Nearly 1 million excess deaths in 29 nations during pandemic

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Nearly 1 million more people than normal died in 29 high-income countries during the COVID-19 pandemic in 2020, according to a time series study yesterday in BMJ.

University of Oxford researchers led the study, which involved calculating weekly excess deaths for each included country in 2020, adjusting for age, sex, and seasonal and annual mortality trends in the previous 5 years.

They estimated that 979,000 more people than expected died of all causes during the pandemic, with rates generally increasing with advancing age. All countries, except for Demark, New Zealand, and Norway, had more deaths than expected, especially in men. But the excess death rate in the United States was higher among women than men in the 85 and older age-group.

"Excess deaths substantially exceeded reported deaths from COVID-19 in many countries, indicating that determining the full impact of the pandemic on mortality requires assessment of excess deaths," the researchers wrote.

Risk factors for death

Fewer deaths than expected (2,500 fewer) were recorded in New Zealand. Five countries—Italy (89,100 extra), Poland (60,100), Spain (84,100), the United Kingdom (94,400), and the United States (458,000)—had the most excess deaths.

Countries with the highest excess death rates per 100,000 among men included Belgium, Hungary, Italy, Lithuania, Poland, and Spain, while those with the highest rate among women were Belgium, Hungary, Lithuania, Slovenia, and Spain.

Coinciding with known COVID-19 peaks, many countries in the northern hemisphere experienced surges of excess deaths in March to May and October to December 2020. In spring, excess deaths spiked in Belgium, Italy, the Netherlands, Northern Ireland, Spain, and the United Kingdom, rising more than 50% during some weeks. In fall and winter, excess deaths rose markedly in Austria, Belgium, the Czech Republic, Hungary, Italy, Lithuania, Poland, Slovakia, Slovenia, and Switzerland.

The estimated number of extra deaths in most countries was higher than the number of reported COVID-19 deaths—more than 30% higher in both the United Kingdom and the United States. But countries such as France and Israel reported twice as many coronavirus deaths than estimated excess deaths, while Lithuania and South Korea attributed only 20% of excess deaths to COVID-19. The authors said these differences may be related to differences in COVID-19 testing and case reporting.

Most excess deaths were among people 75 years or older, followed by those 65 to 74. Deaths among children younger than 15 were close to the expected number and were lower in some countries.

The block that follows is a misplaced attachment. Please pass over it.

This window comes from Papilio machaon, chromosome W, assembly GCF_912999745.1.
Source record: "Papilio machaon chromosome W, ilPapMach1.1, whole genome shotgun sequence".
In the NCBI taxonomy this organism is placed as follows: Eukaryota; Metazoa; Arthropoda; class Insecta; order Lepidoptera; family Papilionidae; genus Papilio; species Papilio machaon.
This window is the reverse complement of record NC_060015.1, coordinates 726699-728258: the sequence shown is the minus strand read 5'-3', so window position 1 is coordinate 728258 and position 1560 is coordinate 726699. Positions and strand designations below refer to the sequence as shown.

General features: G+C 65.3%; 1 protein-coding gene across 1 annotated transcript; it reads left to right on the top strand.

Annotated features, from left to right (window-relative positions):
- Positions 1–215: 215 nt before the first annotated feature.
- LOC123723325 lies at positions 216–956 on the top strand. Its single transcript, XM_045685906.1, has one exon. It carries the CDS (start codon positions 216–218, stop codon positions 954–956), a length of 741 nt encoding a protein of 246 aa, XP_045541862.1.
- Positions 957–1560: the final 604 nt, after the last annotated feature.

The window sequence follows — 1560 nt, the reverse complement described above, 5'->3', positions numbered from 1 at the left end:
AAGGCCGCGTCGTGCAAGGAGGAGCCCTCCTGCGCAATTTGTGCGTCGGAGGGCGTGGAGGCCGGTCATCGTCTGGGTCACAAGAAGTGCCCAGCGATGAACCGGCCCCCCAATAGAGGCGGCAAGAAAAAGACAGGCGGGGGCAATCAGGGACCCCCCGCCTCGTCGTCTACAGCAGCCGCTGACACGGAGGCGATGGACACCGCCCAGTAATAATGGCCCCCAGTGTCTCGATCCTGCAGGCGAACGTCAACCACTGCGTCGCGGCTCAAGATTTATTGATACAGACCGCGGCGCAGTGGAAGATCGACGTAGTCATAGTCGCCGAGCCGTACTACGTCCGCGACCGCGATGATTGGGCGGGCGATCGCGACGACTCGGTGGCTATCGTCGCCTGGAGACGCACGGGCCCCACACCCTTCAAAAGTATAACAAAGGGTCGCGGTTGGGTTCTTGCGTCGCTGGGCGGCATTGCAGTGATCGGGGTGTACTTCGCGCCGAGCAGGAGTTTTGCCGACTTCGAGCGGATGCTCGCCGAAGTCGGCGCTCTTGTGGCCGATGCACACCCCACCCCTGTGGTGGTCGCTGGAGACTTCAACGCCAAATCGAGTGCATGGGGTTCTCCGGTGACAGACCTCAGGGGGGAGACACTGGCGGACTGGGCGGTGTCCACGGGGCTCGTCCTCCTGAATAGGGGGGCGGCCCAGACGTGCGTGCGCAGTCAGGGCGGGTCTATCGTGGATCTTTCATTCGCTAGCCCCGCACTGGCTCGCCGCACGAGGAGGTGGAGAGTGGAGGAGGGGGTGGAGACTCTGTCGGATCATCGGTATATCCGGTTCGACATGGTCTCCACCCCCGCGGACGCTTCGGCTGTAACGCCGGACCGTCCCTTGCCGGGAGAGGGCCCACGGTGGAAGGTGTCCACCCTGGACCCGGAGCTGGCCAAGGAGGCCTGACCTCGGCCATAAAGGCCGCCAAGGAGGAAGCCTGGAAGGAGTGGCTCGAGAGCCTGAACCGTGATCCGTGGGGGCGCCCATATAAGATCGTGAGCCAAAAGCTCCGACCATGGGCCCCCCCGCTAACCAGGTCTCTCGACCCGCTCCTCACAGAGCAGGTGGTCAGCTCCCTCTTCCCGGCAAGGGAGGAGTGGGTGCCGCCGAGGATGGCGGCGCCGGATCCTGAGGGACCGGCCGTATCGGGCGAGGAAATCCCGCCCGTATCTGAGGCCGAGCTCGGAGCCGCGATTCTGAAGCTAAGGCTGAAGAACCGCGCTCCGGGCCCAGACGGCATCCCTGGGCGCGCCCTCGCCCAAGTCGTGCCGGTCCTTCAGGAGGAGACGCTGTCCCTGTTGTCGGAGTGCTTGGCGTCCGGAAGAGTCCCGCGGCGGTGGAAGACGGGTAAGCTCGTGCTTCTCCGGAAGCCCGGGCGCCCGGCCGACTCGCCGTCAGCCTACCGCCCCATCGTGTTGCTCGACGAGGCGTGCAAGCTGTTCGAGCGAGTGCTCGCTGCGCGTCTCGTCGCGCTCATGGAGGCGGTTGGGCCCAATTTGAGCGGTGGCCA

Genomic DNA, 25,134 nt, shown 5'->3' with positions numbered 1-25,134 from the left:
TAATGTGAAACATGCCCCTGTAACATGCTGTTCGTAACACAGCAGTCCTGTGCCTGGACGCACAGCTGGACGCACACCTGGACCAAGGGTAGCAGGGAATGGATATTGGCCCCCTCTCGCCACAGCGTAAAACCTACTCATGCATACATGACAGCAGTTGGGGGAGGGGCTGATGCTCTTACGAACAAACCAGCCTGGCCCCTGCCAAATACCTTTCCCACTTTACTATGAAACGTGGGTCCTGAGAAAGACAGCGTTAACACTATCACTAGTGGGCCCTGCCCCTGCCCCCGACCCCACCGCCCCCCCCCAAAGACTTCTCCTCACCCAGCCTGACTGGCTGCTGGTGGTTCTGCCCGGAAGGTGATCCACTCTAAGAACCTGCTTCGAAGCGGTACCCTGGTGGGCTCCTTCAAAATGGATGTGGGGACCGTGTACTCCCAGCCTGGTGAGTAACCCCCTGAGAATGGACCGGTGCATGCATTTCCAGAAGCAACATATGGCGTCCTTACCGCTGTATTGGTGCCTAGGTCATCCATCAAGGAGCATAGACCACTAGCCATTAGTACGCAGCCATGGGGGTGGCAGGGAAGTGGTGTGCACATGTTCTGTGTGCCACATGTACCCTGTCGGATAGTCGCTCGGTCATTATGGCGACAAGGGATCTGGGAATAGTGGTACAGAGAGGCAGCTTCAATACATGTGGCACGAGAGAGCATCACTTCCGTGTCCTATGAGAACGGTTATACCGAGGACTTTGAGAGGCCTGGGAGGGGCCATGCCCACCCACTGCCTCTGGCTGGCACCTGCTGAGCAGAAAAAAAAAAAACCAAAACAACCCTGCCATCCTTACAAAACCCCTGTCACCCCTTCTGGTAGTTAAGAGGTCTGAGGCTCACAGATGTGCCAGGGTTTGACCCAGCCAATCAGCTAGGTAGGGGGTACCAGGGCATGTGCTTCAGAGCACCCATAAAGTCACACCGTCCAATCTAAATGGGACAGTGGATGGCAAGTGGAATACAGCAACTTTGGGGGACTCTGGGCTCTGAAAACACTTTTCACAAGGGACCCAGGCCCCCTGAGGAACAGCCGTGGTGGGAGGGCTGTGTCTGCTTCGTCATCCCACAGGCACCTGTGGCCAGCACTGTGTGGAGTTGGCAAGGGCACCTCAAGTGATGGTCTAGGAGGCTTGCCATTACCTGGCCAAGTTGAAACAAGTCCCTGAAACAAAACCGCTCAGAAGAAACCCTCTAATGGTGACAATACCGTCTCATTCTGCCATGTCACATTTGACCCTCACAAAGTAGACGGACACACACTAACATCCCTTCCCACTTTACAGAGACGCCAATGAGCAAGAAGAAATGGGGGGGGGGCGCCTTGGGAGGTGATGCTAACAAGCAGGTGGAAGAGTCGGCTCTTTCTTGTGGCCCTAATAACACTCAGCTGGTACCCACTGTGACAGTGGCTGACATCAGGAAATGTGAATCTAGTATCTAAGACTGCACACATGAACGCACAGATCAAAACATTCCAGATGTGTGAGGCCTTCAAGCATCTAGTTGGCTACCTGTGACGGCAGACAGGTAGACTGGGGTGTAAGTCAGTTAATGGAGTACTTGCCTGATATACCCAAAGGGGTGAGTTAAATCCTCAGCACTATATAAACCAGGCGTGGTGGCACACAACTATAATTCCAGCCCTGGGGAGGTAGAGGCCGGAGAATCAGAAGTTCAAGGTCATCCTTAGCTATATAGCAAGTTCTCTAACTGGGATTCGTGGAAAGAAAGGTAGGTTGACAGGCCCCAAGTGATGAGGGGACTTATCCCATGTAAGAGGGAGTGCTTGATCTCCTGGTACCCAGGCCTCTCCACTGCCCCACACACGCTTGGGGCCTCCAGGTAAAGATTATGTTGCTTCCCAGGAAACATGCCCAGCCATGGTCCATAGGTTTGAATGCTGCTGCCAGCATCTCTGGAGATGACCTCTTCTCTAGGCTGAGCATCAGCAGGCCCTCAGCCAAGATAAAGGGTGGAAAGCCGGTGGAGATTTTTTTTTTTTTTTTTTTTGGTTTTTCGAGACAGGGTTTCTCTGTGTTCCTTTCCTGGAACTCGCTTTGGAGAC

The authors said that their study underscores the need for detailed analyses that consider the roles of possible sources of social inequity, such as race and socioeconomic status, as well as the effects of national vaccination rollouts on 2021 deaths.

"Reliable and timely monitoring of excess deaths would help to inform public health policy in investigating the sources of excess mortality in populations and would help to detect important social inequalities in the impact of the pandemic to inform more targeted interventions," the researchers concluded.

Excess mortality only part of puzzle

In a linked editorial, Jonathan Clarke, MBBChir, PhD, MPH; Azeem Majeed, MD; and Thomas Beaney, MBBS, all of Imperial College London, said that excess deaths alone offer an incomplete picture of the effects of the COVID-19 pandemic on nations' health, "particularly among younger people in whom death from COVID-19 is rare," they wrote.

"The importance of 'long COVID,' for example, has recently been highlighted, but the true burden of this condition has yet to be quantified, and policies are urgently needed to overcome its long term challenges," they added.

Clarke and colleagues also noted that the effects of pandemic-related healthcare system disruptions are likely to be felt for years to come, especially in areas in which COVID-19 remains endemic and in poor regions with strained healthcare resources, a lack of vaccines, and high population density.

"Finally, although mortality is a useful metric, policy informed by deaths alone overlooks what may become a huge burden of long term morbidity resulting from COVID-19," they concluded. "An urgent need exists to measure this excess morbidity, support people with long term complications of COVID-19, and fund health systems globally to tackle the backlog of work resulting from the pandemic."

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